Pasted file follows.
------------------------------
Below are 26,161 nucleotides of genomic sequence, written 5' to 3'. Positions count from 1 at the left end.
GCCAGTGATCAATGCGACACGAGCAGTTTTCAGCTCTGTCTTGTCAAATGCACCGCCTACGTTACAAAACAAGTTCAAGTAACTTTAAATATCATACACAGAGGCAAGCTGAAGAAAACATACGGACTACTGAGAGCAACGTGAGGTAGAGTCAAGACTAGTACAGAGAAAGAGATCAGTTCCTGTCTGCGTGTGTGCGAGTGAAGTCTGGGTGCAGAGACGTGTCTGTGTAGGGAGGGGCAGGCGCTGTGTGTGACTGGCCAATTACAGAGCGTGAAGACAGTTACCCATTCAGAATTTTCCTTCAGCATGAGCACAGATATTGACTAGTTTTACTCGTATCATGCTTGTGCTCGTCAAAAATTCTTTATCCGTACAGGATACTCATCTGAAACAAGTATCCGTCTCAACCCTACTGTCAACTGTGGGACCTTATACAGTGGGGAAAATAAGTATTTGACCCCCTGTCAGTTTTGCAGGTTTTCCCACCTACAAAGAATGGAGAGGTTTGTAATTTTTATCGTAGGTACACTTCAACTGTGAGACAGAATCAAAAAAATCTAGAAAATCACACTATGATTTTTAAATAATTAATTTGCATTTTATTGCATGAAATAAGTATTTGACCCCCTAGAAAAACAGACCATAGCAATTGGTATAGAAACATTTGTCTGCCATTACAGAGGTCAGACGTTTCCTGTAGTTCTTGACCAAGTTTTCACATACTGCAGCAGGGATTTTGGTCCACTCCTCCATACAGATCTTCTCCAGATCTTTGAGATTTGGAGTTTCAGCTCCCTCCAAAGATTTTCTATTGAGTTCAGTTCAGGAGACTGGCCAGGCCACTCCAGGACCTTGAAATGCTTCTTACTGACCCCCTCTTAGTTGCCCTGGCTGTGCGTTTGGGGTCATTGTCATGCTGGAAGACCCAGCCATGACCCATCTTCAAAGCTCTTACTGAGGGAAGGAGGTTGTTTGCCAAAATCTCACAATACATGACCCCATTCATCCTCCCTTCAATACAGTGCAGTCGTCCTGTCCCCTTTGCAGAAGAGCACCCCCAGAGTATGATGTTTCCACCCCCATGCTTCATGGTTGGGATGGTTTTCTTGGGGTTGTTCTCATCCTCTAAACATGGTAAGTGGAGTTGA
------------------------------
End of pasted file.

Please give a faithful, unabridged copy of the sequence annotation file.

Below are 26,161 nucleotides of genomic sequence, written 5' to 3'. Positions count from 1 at the left end.
GCCAGTGATCAATGCGACACGAGCAGTTTTCAGCTCTGTCTTGTCAAATGCACCGCCTACGTTACAAAACAAGTTCAAGTAACTTTAAATATCATACACAGAGGCAAGCTGAAGAAAACATACGGACTACTGAGAGCAACGTGAGGTAGAGTCAAGACTAGTACAGAGAAAGAGATCAGTTCCTGTCTGCGTGTGTGCGAGTGAAGTCTGGGTGCAGAGACGTGTCTGTGTAGGGAGGGGCAGGCGCTGTGTGTGACTGGCCAATTACAGAGCGTGAAGACAGTTACCCATTCAGAATTTTCCTTCAGCATGAGCACAGATATTGACTAGTTTTACTCGTATCATGCTTGTGCTCGTCAAAAATTCTTTATCCGTACAGGATACTCATCTGAAACAAGTATCCGTCTCAACCCTACTGTCAACTGTGGGACCTTATACAGTGGGGAAAATAAGTATTTGACCCCCTGTCAGTTTTGCAGGTTTTCCCACCTACAAAGAATGGAGAGGTTTGTAATTTTTATCGTAGGTACACTTCAACTGTGAGACAGAATCAAAAAAATCTAGAAAATCACACTATGATTTTTAAATAATTAATTTGCATTTTATTGCATGAAATAAGTATTTGACCCCCTAGAAAAACAGACCATAGCAATTGGTATAGAAACATTTGTCTGCCATTACAGAGGTCAGACGTTTCCTGTAGTTCTTGACCAAGTTTTCACATACTGCAGCAGGGATTTTGGTCCACTCCTCCATACAGATCTTCTCCAGATCTTTGAGATTTGGAGTTTCAGCTCCCTCCAAAGATTTTCTATTGAGTTCAGTTCAGGAGACTGGCCAGGCCACTCCAGGACCTTGAAATGCTTCTTACTGACCCCCTCTTAGTTGCCCTGGCTGTGCGTTTGGGGTCATTGTCATGCTGGAAGACCCAGCCATGACCCATCTTCAAAGCTCTTACTGAGGGAAGGAGGTTGTTTGCCAAAATCTCACAATACATGACCCCATTCATCCTCCCTTCAATACAGTGCAGTCGTCCTGTCCCCTTTGCAGAAGAGCACCCCCAGAGTATGATGTTTCCACCCCCATGCTTCATGGTTGGGATGGTTTTCTTGGGGTTGTTCTCATCCTCTAAACATGGTAAGTGGAGTTGA